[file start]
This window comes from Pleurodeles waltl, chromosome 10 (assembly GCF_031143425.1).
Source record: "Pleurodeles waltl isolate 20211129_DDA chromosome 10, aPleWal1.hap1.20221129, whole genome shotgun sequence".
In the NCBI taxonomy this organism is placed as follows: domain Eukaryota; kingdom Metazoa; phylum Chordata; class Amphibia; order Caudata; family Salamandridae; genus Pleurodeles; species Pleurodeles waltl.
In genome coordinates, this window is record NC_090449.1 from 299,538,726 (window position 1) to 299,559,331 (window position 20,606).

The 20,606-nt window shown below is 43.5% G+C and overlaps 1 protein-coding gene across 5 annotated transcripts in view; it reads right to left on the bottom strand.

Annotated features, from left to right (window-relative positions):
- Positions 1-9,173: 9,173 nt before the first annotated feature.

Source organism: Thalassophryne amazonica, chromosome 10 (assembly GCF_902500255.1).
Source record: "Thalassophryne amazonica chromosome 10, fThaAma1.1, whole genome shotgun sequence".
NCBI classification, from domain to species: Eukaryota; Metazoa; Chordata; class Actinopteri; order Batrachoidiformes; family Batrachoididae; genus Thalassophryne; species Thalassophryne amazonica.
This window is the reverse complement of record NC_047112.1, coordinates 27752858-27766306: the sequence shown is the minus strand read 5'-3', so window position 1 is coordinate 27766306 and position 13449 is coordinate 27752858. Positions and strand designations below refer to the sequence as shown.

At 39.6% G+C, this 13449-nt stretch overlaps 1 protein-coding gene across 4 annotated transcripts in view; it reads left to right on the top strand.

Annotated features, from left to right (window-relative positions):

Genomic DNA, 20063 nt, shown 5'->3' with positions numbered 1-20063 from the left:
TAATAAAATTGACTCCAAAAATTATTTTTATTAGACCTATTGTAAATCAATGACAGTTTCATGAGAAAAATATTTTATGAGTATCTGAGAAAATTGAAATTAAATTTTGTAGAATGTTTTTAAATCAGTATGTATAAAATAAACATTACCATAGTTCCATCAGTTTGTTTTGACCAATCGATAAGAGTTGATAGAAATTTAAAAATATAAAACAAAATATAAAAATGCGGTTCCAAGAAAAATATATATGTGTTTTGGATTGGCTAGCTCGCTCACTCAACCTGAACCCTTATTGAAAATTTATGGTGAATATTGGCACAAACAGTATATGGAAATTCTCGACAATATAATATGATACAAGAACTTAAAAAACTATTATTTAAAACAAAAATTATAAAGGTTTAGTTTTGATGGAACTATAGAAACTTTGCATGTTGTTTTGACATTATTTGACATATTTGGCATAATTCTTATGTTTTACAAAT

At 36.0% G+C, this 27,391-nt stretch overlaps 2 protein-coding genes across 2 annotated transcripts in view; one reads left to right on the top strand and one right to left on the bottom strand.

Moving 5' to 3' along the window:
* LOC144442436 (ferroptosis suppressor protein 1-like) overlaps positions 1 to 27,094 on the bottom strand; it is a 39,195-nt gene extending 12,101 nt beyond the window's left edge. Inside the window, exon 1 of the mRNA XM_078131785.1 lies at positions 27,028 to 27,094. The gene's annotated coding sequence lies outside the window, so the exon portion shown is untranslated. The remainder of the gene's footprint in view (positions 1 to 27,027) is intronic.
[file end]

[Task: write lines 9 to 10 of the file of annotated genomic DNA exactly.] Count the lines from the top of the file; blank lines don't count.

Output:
Source record: "Thalassophryne amazonica chromosome 10, fThaAma1.1, whole genome shotgun sequence".
NCBI classification, from domain to species: Eukaryota; Metazoa; Chordata; class Actinopteri; order Batrachoidiformes; family Batrachoididae; genus Thalassophryne; species Thalassophryne amazonica.